Article III, Section 1 of the United States Constitution creates the highest court in the land. The relevant clause states that “The judicial power of the United States, shall be vested in one Supreme Court, and in such inferior courts as the Congress may from time to time ordain and establish“. Nowhere does the document specify the number of justices.
The United States was in the midst of the “Great Depression” in 1932, when President Franklin Delano Roosevelt came to office. Roosevelt had promised a “New Deal” for America, and immediately began a series of sweeping legislative reforms designed to counter the devastating effects of the Depression. Roosevelt’s initiatives faced many challenges in the courts, with the Supreme Court striking down several New Deal provisions as unconstitutional in his first term.
The Supreme Court was divided along ideological lines in 1937, as it is today. “Judicial Realist” or “Liberal” legal scholars and judges argued that the constitution was a “living document”, allowing for judicial flexibility and legislative experimentation. Justice Oliver Wendell Holmes, Jr. first referred to a “living constitution” in 1920 in speaking of Missouri v. Holland, a case which overrode state concerns about abrogation of states’ rights arising under the Tenth Amendment. The “case before us” Holmes wrote, “must be considered in the light of our whole experience and not merely in that of what was said a hundred years ago”.
“Judicial Formalists”, today we call them “Conservatives” or “Originalists”, seek to discover the original meaning or intent of the framers, of the Constitution. Formalist legal scholars and judges argue that the judiciary is not supposed to create, amend or repeal law; that is for the legislative branch. The role of the court is to interpret and uphold any given law, or strike it down in light of the original intent of the framers and the ratifiers.
In 1937, SCOTUS was divided along ideological lines, with three Liberals, four Conservatives, and two swing votes.
Woodrow Wilson’s Attorney General, James Clark McReynolds, made a proposal in 1914 that: “(When) any judge of a federal court below the Supreme Court fails to avail himself of the privilege of retiring now granted by law (at age 70), that the President be required, with the advice and consent of the Senate, to appoint another judge, who would preside over the affairs of the court and have precedence over the older one. This will insure at all times the presence of a judge sufficiently active to discharge promptly and adequately the duties of the court”.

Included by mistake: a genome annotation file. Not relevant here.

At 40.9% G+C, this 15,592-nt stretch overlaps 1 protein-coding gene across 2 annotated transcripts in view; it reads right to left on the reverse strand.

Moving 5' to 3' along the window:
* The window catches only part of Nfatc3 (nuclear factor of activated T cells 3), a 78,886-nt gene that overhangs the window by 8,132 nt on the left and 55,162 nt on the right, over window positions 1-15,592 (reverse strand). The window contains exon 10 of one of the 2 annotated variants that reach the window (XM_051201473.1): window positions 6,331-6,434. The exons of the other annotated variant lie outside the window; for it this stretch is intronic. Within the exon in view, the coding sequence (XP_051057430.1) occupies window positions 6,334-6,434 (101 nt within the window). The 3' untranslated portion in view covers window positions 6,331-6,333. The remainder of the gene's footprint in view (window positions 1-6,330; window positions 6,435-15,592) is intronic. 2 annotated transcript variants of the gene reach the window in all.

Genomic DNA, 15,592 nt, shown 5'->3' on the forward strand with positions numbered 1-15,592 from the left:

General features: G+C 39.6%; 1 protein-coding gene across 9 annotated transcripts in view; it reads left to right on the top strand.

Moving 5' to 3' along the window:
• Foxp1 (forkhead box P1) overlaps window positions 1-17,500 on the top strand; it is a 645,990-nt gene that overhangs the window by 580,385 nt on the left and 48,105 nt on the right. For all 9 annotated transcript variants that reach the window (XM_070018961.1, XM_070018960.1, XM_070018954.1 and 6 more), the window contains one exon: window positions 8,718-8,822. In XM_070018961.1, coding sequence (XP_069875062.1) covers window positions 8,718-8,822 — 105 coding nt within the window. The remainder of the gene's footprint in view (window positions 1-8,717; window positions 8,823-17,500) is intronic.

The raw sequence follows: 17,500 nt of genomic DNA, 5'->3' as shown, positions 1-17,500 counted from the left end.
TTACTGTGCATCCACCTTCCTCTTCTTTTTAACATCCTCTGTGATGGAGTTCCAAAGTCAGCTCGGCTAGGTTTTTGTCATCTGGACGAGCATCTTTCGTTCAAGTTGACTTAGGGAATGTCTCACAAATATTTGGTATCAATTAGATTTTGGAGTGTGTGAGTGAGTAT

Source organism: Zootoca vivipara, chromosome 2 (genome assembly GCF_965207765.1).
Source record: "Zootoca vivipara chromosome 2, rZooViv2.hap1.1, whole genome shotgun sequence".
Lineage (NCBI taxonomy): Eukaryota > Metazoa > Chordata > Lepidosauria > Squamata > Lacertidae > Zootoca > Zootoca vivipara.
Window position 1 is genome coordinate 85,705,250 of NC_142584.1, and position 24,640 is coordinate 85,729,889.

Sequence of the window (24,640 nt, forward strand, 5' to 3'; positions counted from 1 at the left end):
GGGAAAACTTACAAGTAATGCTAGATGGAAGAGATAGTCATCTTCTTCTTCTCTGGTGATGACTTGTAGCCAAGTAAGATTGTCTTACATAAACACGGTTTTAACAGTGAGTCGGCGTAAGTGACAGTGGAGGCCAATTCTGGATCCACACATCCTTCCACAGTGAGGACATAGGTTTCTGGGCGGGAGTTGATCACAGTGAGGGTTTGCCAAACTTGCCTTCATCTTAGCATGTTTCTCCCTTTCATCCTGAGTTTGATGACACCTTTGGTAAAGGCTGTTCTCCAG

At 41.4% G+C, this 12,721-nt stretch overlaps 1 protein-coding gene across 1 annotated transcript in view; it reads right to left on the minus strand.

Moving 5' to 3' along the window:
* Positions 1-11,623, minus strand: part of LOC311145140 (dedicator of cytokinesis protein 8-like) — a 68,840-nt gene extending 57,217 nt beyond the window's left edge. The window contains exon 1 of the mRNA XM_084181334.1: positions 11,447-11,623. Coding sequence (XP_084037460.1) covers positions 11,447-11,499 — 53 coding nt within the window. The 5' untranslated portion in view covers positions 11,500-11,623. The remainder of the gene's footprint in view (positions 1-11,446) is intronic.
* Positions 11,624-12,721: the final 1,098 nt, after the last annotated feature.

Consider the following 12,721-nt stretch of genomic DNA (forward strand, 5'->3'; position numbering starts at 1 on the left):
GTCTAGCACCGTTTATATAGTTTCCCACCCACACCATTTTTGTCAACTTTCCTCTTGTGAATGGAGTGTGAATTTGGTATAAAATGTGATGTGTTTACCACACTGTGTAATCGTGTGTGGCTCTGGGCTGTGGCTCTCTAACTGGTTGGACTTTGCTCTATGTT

To the President, this was the answer. The age 70 provision allowed Roosevelt to nominate 6 more handpicked justices, effectively ending Supreme Court opposition to his policies.
Roosevelt’s “Judiciary Reorganization Bill of 1937” immediately came under sharp criticism from legislators, bar associations, and the public. Senate Judiciary Committee began hearings on the bill on March 10, 1937, reporting it “adversely” by a committee vote of 10 to 8. The full senate took up the matter on July 2, 1937, with the Roosevelt administration suffering a disastrous setback when Senate Majority Leader Joseph T. Robinson, a powerful supporter of the legislation, died of a heart attack.
The full Senate voted on July 22, 1937, to send the bill back to the Senate Judiciary Committee, where provisions for additional justices were stripped from the bill. A modified version passed in August, but Roosevelt’s “Court Packing” scheme was dead.
In the end, the President would have the last word. Over the course of an unprecedented four terms, Roosevelt would eventually appoint eight out of the nine justices, serving on the Court.